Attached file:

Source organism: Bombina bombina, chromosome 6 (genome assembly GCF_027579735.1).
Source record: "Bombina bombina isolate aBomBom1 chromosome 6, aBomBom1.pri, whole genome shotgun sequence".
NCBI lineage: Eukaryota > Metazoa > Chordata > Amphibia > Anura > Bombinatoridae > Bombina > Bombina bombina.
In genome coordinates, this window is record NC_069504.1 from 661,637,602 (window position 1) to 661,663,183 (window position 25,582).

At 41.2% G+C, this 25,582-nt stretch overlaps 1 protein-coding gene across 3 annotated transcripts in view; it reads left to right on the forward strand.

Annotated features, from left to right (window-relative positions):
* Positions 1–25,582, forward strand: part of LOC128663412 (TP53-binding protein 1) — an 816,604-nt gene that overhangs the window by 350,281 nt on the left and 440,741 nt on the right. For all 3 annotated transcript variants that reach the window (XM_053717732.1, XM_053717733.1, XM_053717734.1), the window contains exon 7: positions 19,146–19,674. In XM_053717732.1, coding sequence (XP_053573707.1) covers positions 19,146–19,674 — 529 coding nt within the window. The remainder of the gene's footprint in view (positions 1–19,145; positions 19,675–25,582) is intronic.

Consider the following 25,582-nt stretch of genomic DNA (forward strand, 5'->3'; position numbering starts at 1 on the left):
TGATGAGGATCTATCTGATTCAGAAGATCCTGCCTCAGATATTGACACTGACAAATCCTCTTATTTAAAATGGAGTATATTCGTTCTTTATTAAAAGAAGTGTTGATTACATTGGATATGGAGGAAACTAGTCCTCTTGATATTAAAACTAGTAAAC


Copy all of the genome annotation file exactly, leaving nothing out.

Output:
Source organism: Bombina bombina, chromosome 6 (genome assembly GCF_027579735.1).
Source record: "Bombina bombina isolate aBomBom1 chromosome 6, aBomBom1.pri, whole genome shotgun sequence".
NCBI lineage: Eukaryota > Metazoa > Chordata > Amphibia > Anura > Bombinatoridae > Bombina > Bombina bombina.
In genome coordinates, this window is record NC_069504.1 from 661,637,602 (window position 1) to 661,663,183 (window position 25,582).

At 41.2% G+C, this 25,582-nt stretch overlaps 1 protein-coding gene across 3 annotated transcripts in view; it reads left to right on the forward strand.

Annotated features, from left to right (window-relative positions):
* Positions 1–25,582, forward strand: part of LOC128663412 (TP53-binding protein 1) — an 816,604-nt gene that overhangs the window by 350,281 nt on the left and 440,741 nt on the right. For all 3 annotated transcript variants that reach the window (XM_053717732.1, XM_053717733.1, XM_053717734.1), the window contains exon 7: positions 19,146–19,674. In XM_053717732.1, coding sequence (XP_053573707.1) covers positions 19,146–19,674 — 529 coding nt within the window. The remainder of the gene's footprint in view (positions 1–19,145; positions 19,675–25,582) is intronic.

Consider the following 25,582-nt stretch of genomic DNA (forward strand, 5'->3'; position numbering starts at 1 on the left):
TGATGAGGATCTATCTGATTCAGAAGATCCTGCCTCAGATATTGACACTGACAAATCCTCTTATTTAAAATGGAGTATATTCGTTCTTTATTAAAAGAAGTGTTGATTACATTGGATATGGAGGAAACTAGTCCTCTTGATATTAAAACTAGTAAAC